Locum nurses and doctors face unexpected bills after being hit with the loan charge

The loan charge has been debated in the House of Commons.
The loan charge has been debated in the House of Commons.
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Locum nurses and doctors are facing unexpected tax bills after being hit with the loan charge, according to a group of MPs.

In a statement on Twitter, the Loan Charge All Party Parliamentary group said that an independent review into the loan charge by Sir Amyas Morse did not provide a just resolution to the loan charge scandal.

It added: “The Morse review doesn’t end retrospection, nor deal with promoters.”

Evidence presented to the House of Lords has also indicated that locum nurses are being pushed into loan arrangements by umbrella companies maximising profits.

The APPG said on Twitter: “We’re very concerned to hear of all the public including NHS locum nurses and doctors being hit with the loan charge.

“As well as taking no action against those selling these schemes, the loan charge has failed to stop the sale of schemes.”

Sir Amyas, the former head of the National Audit Office, concluded the schemes were a form of tax avoidance but made a series of recommendations about the design of the charge and its impact on those in its scope.

The review was commissioned to look at the impact of the charge, which was introduced to tackle what the Treasury described as “disguised remuneration schemes”.

After publishing his review, Sir Amyas said: “The foundation of our tax system is fairness and where this is undermined through avoidance schemes it is right that these are tackled.

“However, in doing so, the Government and HMRC must act proportionately and responsibly.

He added: “As my review makes clear, the design and delivery of the loan charge didn’t get the balance right between tackling tax avoidance and protecting the rights of taxpayers and, in some cases, has caused serious distress to the individuals affected.”

Earlier this week, the Financial Secretary to the Treasury, Jesse Norman, told MPs: “Of the estimated 50,000 individuals affected by the loan charge, the Government currently estimate that more than 30,000 will benefit from the changes. That includes about 11,000 people who will be taken out of paying altogether. In addition, individuals who have settled or who are settling their tax liability with Her Majesty’s Revenue and Customs will be out of scope of the charge.”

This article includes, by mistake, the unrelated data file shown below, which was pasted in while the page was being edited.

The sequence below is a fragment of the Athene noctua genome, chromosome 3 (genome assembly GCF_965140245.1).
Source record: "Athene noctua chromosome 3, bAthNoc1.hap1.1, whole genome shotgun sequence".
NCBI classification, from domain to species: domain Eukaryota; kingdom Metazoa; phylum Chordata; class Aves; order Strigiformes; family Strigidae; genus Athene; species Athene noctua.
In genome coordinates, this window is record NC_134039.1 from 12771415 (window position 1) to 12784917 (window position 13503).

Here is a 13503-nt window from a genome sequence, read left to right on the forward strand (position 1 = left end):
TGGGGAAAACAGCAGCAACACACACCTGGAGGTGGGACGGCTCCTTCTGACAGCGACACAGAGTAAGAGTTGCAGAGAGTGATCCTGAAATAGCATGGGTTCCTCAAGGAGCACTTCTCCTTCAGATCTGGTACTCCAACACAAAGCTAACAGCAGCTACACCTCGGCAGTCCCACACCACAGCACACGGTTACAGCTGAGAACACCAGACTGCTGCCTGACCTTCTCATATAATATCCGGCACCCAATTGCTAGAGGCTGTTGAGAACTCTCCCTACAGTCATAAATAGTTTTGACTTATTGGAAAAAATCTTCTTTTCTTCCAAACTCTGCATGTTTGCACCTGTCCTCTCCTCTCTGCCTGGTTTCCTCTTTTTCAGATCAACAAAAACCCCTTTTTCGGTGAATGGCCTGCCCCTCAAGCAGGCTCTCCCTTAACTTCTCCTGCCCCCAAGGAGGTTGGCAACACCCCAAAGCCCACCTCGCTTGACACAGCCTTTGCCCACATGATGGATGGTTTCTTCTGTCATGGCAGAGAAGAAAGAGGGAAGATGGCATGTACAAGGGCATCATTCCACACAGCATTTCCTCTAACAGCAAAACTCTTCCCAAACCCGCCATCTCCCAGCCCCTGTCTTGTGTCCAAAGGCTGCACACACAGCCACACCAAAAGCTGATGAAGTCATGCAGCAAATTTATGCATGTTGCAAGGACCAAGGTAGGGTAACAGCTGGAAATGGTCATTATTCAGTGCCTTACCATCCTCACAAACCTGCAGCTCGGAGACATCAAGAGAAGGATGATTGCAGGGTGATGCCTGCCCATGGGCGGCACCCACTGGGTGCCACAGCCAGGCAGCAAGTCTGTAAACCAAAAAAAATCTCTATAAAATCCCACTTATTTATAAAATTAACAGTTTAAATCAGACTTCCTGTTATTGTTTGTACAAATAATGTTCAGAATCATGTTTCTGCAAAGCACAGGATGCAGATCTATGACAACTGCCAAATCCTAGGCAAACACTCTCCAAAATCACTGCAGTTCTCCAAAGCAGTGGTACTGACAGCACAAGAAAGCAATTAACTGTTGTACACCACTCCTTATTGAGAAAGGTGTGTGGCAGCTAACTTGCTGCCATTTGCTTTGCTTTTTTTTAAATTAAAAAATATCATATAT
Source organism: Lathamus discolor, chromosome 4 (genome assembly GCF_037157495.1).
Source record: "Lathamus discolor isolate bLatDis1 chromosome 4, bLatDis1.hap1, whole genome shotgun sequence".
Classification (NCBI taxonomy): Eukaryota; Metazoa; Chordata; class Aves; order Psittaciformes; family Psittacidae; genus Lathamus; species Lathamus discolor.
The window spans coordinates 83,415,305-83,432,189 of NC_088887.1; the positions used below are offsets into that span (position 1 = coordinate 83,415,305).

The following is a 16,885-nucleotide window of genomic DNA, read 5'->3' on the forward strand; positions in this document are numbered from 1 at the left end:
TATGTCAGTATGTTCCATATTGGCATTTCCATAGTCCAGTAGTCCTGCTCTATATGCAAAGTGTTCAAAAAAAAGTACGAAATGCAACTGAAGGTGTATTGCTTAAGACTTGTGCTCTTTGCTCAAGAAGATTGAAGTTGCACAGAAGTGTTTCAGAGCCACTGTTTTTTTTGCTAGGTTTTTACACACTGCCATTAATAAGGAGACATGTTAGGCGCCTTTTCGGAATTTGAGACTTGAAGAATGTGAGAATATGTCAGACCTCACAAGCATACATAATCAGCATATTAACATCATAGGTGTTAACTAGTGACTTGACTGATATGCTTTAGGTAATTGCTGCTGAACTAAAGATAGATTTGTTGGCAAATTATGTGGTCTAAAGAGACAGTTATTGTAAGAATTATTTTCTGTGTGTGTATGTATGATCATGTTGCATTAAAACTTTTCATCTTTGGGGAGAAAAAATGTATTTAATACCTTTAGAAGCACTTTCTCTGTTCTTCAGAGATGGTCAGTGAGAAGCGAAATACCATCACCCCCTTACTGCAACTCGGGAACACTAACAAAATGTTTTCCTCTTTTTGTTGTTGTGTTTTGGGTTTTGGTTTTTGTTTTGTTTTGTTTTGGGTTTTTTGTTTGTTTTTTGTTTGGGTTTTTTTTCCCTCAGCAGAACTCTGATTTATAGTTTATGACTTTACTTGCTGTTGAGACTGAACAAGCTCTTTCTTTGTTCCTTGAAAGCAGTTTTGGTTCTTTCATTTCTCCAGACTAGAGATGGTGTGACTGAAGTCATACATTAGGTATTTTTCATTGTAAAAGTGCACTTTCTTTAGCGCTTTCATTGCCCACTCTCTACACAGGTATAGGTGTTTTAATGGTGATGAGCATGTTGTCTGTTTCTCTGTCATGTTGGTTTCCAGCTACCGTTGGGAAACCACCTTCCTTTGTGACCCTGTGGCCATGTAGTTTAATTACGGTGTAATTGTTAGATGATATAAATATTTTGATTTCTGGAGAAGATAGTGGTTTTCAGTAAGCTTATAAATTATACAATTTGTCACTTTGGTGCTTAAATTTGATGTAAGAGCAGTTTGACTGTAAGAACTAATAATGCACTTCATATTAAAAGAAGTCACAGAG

However, during the same debate, Seema Malhotra MP said: “Neither the law nor HMRC made clear the position regarding loans and self-employed people.

“Indeed, it was not until 2016 that it was announced that the law would be changed to include the self-employed and others who did not even find out until a year or two later, such as my constituent Dhruv Salotra.

“Will the Financial Secretary do the obvious thing, get rid of all retrospection and apply the loan charge from when the law was clear and applied to everyone, including the self-employed, and, in addition, clamp down on those who promoted these disguised renumeration schemes in the first place?”

Mr Norman replied: “The hon. Lady is absolutely right that it is important to crack down on promoters, and at the Budget we will bring forward a package about how to do that. Her wider point, however, is wrong: this is not a retrospective measure.

He added: “It is also true that the Government have to some extent been vindicated by Sir Amyas Morse, who found that the loan charge was an appropriate way to respond to tax avoidance and, after detailed argumentation, suggested a date in December 2010 as the correct date from which to date the legality of it.”